2-3 years, female, pony, equine, Equus caballusThe case was part of an investigation in an animal cruelty case. The pony was cachectic and deteriorated. Due to poor body condition, severe elevated levels of urea and creatinine (azotaemia), the horse was euthanased. Multiple formalin-fixed fragments of right and left kidney were submitted for histopathology.
Kidney moderately firm, with prominent, pale beige glomerula, mild diffuse hyperaemia, moderate diffuse cortical and medullary interstitial fibrosis and focally indistinct cortico-medullary transition zone (Fig.Â 2-1, 2-2)
The renal architecture is preserved.Â Within the epithelium of proximal and distal tubular epithelia of the cortical and medullary zone, numerous intracytoplasmic apicomplexan coccidian trophrozoites and sporoblasts are seen.Â Few tubular epithelia are desquamated.Â Multifocal, mild to moderate tubular epithelial necrosis, intratubular, Von Kossa stain-positive mineralisation (calcification), and Von Kossa stain-negative, birefringent crystals (oxalate) are seen.Â Multifocally, distal tubules contain moderate to large amounts of cellular debris (desquamated, necrotic epithelia ?) and show mild dilation.Â There is focal mild glomerular fibrosis with glomerular synechia formation and multifocal mild to focally moderate interstitial fibrosis.Â A focal mild interstitial infiltration by lymphocytes, plasma cells and small numbers of eosinophils is seen.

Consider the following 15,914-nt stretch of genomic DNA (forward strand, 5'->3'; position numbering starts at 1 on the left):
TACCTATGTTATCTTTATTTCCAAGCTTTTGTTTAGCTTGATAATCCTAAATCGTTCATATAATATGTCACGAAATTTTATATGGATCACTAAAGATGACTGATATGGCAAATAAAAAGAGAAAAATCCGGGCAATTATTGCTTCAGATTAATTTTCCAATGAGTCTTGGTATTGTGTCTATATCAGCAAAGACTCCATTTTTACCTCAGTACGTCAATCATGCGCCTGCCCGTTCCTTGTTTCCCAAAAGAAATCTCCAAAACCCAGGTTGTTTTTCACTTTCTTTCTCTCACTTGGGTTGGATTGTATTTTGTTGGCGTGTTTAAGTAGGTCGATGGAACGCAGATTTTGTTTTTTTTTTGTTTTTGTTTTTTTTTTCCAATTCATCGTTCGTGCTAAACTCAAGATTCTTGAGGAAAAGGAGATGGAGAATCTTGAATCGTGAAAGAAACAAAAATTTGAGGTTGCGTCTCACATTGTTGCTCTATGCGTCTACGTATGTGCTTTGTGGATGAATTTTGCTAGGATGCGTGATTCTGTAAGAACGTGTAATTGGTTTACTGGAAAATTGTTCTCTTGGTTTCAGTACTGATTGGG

Glomerular and interstitial fibrosis, tubulonecrosis with (dystrophic) mineralisation, oxalate crystal formation, mixed cellular interstitial nephritis; diffuse, moderate (end-stage renal disease); with intracellular sporogenic and gametogenic stages of apicomplexan coccidian parasites, consistent with Klossiella equi, (sporozoa, apicomplexa, coccidia) infection, kidney, horse, E.Â caballus.